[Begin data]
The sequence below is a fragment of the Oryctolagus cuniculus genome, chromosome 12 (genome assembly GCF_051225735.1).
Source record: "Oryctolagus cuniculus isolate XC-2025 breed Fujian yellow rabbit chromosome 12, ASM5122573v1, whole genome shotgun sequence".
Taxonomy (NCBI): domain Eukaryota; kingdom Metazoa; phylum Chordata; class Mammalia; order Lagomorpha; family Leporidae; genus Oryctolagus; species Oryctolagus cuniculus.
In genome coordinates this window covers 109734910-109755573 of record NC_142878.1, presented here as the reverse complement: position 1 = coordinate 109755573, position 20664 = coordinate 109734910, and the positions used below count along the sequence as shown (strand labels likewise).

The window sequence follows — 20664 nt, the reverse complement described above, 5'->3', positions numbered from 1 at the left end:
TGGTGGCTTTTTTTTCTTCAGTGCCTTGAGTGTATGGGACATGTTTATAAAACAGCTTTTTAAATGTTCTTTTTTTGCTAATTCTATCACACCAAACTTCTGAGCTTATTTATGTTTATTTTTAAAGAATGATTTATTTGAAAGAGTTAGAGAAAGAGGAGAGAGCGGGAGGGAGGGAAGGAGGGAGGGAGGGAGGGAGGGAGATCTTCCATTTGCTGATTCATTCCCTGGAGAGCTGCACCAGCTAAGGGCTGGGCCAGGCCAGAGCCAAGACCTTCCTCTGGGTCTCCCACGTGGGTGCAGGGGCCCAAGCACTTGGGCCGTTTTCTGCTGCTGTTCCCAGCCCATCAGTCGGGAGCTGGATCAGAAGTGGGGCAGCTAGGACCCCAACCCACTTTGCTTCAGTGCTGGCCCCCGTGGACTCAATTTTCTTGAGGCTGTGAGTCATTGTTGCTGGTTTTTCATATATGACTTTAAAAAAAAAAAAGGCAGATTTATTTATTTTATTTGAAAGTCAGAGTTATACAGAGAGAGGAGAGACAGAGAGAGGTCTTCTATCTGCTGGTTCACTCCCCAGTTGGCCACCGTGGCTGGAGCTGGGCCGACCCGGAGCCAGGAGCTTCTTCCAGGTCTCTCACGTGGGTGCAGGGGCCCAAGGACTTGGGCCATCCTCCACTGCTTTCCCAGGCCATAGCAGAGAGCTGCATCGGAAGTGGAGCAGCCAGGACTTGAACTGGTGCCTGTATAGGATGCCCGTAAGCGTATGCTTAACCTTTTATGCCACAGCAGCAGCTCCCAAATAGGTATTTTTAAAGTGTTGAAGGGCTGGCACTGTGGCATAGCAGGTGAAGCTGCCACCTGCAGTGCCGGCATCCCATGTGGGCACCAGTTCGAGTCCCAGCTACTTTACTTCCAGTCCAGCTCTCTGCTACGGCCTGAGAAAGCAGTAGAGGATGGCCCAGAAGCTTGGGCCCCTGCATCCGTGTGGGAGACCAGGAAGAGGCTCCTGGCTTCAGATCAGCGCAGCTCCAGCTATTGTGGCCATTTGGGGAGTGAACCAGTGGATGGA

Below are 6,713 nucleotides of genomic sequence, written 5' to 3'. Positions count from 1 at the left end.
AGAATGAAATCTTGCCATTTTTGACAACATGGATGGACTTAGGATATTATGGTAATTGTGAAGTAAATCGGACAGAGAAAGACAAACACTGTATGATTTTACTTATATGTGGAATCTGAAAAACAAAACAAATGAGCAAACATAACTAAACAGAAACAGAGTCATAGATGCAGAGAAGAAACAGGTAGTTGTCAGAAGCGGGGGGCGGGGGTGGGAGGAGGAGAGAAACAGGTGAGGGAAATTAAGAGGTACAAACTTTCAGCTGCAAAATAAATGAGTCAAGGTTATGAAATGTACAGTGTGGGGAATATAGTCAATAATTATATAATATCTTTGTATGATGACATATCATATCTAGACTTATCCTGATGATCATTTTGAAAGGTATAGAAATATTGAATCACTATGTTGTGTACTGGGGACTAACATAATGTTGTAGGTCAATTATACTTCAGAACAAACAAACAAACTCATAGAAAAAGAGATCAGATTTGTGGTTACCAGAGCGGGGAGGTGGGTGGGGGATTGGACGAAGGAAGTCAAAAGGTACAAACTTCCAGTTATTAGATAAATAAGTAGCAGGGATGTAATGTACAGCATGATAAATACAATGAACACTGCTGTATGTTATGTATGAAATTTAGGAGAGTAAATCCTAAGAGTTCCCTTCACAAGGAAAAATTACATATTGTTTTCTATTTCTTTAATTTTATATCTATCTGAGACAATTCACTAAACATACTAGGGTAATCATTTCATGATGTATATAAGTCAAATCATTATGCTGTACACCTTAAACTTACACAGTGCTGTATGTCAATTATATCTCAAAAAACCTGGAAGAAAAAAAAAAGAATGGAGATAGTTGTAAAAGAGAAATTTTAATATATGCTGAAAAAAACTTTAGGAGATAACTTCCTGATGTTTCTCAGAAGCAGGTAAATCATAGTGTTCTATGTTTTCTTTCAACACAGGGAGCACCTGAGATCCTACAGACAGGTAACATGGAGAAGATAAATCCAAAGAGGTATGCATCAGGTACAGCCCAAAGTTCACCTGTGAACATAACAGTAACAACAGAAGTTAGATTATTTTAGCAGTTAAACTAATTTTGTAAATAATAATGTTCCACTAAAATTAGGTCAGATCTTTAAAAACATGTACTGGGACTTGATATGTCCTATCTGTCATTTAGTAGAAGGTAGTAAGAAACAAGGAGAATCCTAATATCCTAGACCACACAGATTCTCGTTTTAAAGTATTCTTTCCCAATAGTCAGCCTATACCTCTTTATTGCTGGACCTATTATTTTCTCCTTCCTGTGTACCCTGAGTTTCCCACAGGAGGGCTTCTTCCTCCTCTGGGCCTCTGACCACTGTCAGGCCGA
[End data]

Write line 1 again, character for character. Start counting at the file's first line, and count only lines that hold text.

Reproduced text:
The sequence below is a fragment of the Oryctolagus cuniculus genome, chromosome 12 (genome assembly GCF_051225735.1).